Nebrius ferrugineus (Lesson, 1831)
Tawny nurse shark
Nebrius ferrugineus
photo by Banks, I.

Family:  Ginglymostomatidae (Nurse sharks)
Max. size:  320 cm TL (male/unsexed)
Environment:  reef-associated; marine; depth range 0 - 70 m
Distribution:  Indo-Pacific: Persian Gulf (Ref.80050), Red Sea and East Africa to the Tuamoto Islands, north to southern Japan, south to Australia.
Diagnosis:  Dorsal spines (total): 0-0; Dorsal soft rays (total): 0-0; Anal spines: 0-0; Anal soft rays: 0-0. This large, bulky nurse shark is distinguished by the following features: side of body without lateral ridges; precaudal tail shorter than trunk; spiracles much smaller than eyes; nostrils close to front of snout, with short barbels and nasoral grooves connecting them with the mouth but without circumnarial grooves and folds; snout wedge-shaped in lateral view; two dorsal fins, both with angular apices, the origin of the first about over the pelvic-fin origins and its insertion slightly behind the pelvic-fin insertions; second dorsal fin slightly smaller than first; caudal fin about 1/3 of total length, strongly asymmetrical. Colour tan dorsally, paler ventrally and fins slightly dusky (Ref. 9999, 90102).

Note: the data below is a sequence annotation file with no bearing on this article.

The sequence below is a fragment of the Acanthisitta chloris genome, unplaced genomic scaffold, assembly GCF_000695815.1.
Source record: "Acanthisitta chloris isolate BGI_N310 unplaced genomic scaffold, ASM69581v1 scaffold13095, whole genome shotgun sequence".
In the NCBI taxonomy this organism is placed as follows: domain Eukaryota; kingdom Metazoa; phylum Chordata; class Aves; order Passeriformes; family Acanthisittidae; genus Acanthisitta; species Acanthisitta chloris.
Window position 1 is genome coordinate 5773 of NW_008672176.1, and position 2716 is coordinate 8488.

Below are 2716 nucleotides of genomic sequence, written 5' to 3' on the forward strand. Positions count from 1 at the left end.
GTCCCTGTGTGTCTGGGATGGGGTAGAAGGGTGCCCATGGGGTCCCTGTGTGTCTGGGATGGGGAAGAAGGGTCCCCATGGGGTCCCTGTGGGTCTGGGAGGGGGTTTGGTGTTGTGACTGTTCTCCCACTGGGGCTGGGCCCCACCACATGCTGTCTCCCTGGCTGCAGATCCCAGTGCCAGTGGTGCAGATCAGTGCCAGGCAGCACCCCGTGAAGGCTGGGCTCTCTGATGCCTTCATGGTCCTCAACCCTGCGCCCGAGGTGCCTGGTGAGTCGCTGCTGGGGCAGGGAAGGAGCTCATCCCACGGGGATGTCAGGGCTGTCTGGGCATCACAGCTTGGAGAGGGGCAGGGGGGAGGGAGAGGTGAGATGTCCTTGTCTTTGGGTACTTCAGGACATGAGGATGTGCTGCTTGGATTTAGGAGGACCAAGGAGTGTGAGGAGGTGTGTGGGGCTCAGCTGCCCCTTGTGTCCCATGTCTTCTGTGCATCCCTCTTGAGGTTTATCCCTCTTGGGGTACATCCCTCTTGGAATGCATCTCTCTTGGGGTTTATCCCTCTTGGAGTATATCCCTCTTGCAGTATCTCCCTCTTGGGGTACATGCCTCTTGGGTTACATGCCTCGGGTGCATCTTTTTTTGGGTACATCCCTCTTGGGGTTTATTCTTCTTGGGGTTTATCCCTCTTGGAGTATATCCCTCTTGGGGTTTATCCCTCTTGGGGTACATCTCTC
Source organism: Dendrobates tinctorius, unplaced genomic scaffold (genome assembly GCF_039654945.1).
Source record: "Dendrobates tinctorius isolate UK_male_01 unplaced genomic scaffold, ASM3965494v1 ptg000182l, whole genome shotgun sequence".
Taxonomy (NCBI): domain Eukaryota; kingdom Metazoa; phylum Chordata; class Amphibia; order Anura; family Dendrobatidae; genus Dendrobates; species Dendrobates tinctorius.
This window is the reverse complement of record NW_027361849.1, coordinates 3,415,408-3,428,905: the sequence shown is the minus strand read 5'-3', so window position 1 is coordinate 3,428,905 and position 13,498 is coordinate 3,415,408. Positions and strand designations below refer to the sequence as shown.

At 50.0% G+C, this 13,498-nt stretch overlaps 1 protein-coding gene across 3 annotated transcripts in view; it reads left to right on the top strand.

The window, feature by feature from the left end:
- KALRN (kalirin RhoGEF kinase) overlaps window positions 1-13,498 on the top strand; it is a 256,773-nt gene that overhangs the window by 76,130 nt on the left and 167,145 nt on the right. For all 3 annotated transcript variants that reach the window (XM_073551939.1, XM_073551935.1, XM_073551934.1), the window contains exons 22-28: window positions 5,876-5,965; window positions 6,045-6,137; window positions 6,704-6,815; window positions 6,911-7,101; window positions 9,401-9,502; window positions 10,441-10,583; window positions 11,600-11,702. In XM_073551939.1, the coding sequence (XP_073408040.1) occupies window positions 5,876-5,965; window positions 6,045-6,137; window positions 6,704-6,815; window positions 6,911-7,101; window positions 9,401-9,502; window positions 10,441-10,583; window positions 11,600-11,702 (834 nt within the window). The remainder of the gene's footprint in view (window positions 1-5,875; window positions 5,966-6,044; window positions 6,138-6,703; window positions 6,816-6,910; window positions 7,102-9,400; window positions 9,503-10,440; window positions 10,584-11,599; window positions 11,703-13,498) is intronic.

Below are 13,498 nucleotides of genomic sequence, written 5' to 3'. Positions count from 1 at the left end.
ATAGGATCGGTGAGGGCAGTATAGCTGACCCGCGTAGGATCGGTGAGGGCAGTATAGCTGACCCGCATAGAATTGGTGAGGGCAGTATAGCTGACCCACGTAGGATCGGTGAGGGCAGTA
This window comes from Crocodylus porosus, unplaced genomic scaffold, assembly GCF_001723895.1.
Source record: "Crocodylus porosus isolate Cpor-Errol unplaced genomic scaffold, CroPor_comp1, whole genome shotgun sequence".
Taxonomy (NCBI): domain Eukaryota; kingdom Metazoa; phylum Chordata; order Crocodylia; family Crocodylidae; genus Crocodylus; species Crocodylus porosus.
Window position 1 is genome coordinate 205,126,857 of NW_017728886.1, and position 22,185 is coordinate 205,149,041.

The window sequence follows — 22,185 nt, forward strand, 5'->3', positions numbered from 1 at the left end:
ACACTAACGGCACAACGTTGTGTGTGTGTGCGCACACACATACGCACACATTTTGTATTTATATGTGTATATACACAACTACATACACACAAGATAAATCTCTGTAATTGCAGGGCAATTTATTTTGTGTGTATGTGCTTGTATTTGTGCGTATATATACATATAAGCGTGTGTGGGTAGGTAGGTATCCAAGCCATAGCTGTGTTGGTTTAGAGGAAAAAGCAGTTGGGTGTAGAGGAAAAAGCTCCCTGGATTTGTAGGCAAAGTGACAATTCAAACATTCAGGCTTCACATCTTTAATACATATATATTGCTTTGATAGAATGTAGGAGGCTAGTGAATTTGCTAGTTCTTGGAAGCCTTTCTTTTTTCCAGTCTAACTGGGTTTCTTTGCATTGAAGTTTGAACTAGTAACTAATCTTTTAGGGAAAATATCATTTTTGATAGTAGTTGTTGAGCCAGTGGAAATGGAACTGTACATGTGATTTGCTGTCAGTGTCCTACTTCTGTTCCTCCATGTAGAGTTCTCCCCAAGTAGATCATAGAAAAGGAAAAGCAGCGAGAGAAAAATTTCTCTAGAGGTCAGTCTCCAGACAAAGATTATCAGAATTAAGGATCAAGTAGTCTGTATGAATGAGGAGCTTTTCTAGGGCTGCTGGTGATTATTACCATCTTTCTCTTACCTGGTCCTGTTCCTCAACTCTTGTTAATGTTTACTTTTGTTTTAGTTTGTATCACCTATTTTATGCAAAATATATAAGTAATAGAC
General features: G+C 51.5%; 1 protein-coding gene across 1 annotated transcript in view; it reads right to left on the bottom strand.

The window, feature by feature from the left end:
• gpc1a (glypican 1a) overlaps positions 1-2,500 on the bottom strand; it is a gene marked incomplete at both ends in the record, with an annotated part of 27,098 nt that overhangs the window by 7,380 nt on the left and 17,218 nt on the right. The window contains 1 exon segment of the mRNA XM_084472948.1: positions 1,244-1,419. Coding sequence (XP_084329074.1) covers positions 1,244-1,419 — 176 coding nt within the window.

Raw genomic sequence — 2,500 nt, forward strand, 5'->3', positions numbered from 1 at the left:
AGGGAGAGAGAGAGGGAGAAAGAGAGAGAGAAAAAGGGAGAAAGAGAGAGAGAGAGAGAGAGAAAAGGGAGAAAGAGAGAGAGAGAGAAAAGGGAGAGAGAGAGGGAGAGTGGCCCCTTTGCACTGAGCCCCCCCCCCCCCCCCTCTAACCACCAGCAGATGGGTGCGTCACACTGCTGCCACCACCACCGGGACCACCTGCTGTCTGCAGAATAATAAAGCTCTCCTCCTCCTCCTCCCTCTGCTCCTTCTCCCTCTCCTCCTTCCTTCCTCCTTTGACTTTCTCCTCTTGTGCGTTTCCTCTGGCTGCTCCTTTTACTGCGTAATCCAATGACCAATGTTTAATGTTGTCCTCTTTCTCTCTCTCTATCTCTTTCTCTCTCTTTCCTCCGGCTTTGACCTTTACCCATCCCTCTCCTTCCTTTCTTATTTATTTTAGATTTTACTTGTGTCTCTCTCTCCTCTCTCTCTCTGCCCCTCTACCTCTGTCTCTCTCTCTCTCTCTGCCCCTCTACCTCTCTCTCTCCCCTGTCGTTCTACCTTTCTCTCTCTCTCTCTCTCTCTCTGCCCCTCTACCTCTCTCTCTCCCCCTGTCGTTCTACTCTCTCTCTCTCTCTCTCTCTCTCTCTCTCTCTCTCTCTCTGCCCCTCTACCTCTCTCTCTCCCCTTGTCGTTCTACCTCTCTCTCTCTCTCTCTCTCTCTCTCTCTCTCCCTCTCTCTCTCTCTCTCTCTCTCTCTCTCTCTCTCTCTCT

Biology:  Found on continental and insular shelves, from the intertidal down to at least 70 m (Ref. 247). Occurs on or near the bottom in lagoons or along the outer edges of coral and rocky reefs, sandy areas near reefs and off sandy beaches (Ref. 247, 43278). Primarily nocturnal, but may be active during the day (Ref. 247). Prefers crevices and caves on reefs but may be found hiding in more exposed areas (Ref. 247). Forms resting aggregations, and often seen piled across or on top of one another (Ref. 247). Feeds on a wide variety of bottom invertebrates, small fishes (Ref. 247), including cephalopods, crustaceans and sea urchins (Ref. 37816), corals (Ref. 68964). Docile and known to allow itself to be touched, but a few non-fatal attacks have been recorded (Ref. 247). Ovoviviparous (Ref. 43278). 4 or more young are born per litter (Ref. 37816). Survives in captivity (Ref. 247). Marketed fresh and dried-salted; fins dried for the oriental sharkfin trade; liver processed for vitamins and oil; offal processed for fishmeal; hide potentially valuable for leather (Ref. 247).
IUCN Red List Status: Vulnerable (VU); Date assessed: 16 July 2020 (A2bcd) Ref. (126983)
Threat to humans:  traumatogenic
Country info:  Specimen from Navotas Market, Manila is mapped as the first record from the country (Ref. 47737). Recorded from Lanuza Bay (Ref. 104756). Caught inshore (Ref. 9999). Also Ref. 247, 6871, 43278, 121724.

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